Migraine

Alternative Remedies for Migraine

 

Alternative Remedies for Migraine

By THE NEW YORK TIMES

Captura de ecrã - 2010-08-17, 00.03.30

 

Aviva Goldfarb of Chevy Chase, Md., uses butterbur plant extract to help reduce the frequency and intensity of her migraines; she is among those featured in Patient Voices: Migraine.

 

A number of readers had questions for the Consults blog about magnesium, feverfew and other alternative and nutritional therapies for the prevention or treatment of migraine symptoms. Dr. David Dodick of the Mayo Clinic responds.

Nutrients and Herbs for Migraine Attacks

Q. These days I get one or two migraines a month. They are not the awful, debilitating experience others describe; the worst part is the aura, which is mostly just distressing — but if I then take a take a Fiorinal with codeine and lie down in a dark room for about 40 minutes, the ensuing headache is pretty minor. (If I don’t do those things, the headache can be nasty, but goes away overnight.)

My question is this: I used to get migraines much more frequently. At some point, my doctor prescribed niacin for other reasons (cholesterol control), and I decided to do some research to see if that would be a trigger for more. What I found was a short paper from someone at the Mayo Clinic saying that there is anecdotal evidence that niacin can prevent migraines, but no studies had been done. After I started taking niacin (and magnesium) daily, the frequency of attacks dropped radically.

So: has anyone gotten around to studying the effects of niacin (or magnesium) on migraines? Do you have any particular opinion about this? Is my experience just a positive placebo effect? Thanks. aj kutchins, berkeley, calif.

Q. Does the herbal remedy feverfew help to alleviate some forms of migraines? Cathy, Sterling, Mass.

A. Dr. Dodick responds:

Thank you for your questions. Although case reports suggest that the B vitamin niacin is effective in reducing the frequency of migraine attacks, it has not been formally studied in rigorous placebo-controlled trials.

Regarding the effectiveness of other nonprescription alternative therapies, new evidence-based guidelines from the American Academy of Neurology, which will be published soon in the journal Neurology, indicate that several nutritional and alternative remedies may be effective. The guidelines state that Petasites, the purified extract from the butterbur plant, is effective at a dosage of 75 milligrams twice daily and should be offered for migraine prevention.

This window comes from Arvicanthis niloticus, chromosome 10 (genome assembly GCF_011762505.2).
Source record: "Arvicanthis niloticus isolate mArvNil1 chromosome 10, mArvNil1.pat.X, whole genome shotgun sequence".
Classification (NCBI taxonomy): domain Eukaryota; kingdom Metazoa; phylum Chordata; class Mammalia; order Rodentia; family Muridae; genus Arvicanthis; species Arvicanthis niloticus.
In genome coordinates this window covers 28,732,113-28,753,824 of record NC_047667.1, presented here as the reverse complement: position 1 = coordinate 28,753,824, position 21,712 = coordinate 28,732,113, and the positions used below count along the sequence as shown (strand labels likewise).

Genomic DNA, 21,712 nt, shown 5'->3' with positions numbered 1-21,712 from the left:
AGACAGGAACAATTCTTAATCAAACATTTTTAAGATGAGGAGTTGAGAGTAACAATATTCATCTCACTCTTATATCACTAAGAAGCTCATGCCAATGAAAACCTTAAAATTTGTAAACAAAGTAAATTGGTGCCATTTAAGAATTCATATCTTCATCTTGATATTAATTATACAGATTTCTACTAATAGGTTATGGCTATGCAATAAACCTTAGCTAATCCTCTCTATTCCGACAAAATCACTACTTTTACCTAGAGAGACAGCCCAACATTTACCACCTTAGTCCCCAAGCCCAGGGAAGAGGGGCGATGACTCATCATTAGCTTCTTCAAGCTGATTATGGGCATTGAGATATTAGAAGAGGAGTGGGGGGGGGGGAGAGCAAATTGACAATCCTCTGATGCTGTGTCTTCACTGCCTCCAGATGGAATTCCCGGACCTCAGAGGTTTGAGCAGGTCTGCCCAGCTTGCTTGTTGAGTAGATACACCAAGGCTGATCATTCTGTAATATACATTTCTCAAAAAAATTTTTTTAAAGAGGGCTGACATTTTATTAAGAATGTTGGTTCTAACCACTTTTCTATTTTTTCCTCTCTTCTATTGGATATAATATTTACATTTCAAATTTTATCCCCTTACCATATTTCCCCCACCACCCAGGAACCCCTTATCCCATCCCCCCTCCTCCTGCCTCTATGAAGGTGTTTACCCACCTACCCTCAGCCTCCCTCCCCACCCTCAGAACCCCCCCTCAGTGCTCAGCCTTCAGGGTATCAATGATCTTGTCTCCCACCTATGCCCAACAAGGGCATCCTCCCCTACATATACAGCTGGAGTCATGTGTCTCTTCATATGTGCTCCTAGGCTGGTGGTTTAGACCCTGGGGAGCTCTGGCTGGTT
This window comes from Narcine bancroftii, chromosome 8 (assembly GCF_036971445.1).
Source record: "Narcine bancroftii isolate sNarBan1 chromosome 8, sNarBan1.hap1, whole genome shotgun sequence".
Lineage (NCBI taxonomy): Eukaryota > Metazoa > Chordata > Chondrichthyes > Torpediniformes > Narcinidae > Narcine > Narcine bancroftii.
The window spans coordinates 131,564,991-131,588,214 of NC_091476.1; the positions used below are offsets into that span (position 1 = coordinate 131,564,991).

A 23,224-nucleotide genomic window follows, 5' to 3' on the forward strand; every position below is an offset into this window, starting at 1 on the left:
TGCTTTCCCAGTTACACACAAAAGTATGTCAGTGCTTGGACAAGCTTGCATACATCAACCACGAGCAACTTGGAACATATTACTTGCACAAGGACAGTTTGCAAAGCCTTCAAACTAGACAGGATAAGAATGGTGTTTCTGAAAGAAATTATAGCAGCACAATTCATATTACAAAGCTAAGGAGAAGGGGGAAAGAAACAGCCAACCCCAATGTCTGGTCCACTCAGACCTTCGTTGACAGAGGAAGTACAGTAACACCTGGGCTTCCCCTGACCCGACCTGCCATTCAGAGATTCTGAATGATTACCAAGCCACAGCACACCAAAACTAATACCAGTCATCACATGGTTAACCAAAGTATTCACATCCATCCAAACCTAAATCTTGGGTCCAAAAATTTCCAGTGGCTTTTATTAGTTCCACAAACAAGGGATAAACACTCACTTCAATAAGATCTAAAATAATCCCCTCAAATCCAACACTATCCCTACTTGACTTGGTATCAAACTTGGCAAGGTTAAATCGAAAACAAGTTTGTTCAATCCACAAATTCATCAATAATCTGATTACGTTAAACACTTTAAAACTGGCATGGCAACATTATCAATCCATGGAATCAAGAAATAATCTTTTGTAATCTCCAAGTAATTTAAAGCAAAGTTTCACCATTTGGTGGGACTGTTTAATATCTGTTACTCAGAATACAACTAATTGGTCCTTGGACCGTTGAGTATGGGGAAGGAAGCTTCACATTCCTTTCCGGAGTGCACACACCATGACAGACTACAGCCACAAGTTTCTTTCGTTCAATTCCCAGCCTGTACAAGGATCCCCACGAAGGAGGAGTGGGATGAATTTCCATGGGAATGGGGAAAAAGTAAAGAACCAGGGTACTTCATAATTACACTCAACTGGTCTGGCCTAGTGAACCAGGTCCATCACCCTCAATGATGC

The guidelines also say that several other remedies are “probably” effective and should be considered for migraine prevention. These remedies are magnesium (at a daily dose of 300 milligrams), MIG-99 (an extract of the herb feverfew) and riboflavin (400 milligrams daily). They say that coenzyme Q10, or CoQ10 (300 milligrams daily), is “possibly” effective and may be considered for migraine prevention.

Combinations of these therapies are commercially available, but the effectiveness of the combination products has not been definitively demonstrated in studies.

There is a scientific rationale for why these products were studied for migraine prevention, and a plausible explanation for a mechanism of action that is relevant to the biology of migraine. For example, some studies suggest that the metabolic capacity of the brain cells in migraine sufferers may not be sufficient to meet the demands of a migraine attack. Therefore, nutrients like CoQ10 and riboflavin, which are “metabolic enhancers” that increase the capacity for each cell in the body, and presumably the brain, to manufacture energy more efficiently, may be helpful. In addition, in placebo-controlled studies, several of these therapies were found to be superior to placebo. So, the sustained response to niacin noted above, and the response of other patients to that and other therapies, is probably not just a placebo effect.

It is important to recognize that all of these treatments are meant to be taken daily to prevent or reduce the occurrence of attacks. None of these treatments are effective for the acute treatment of an attack after it has begun.

Head Wraps for Migraine Pain?

Q. Any quick comments on 1) why pressing the eyeballs seems to provide some relief for headaches, and 2) whether wrapping the head to apply pressure is known to have any clinical benefits (and if so, why)? I often want to tightly hold my head when in pain and recently noticed commercial wraps that can be heated and chilled. Appreciate your thoughts on any of these therapies. Thank you. Lisa R., Los Angeles

A. Dr. Dodick responds:

The relief of pain experienced by applying pressure to the painful area of the head, or binding or wrapping the head (with or without heat or cold) is a trick migraine sufferers have observed since ancient times. Certainly this is something I hear commonly from patients.

While the reasons for this are unclear, applying pressure appears to reduce the firing of pain cells in an area within the brain that is important for relaying pain signals during a migraine attack. If it works, it is a benign treatment that may add relief to whatever other strategies, like relaxation, biofeedback or medications, a patient has found to be helpful.

For more on migraines, see Dr. Dodick’s responses in the Related Posts section, below, and The Times Health Guide: Migraine, which includes discussion of additional remedies like biofeedback, acupuncture, fish oil, ginger and more.


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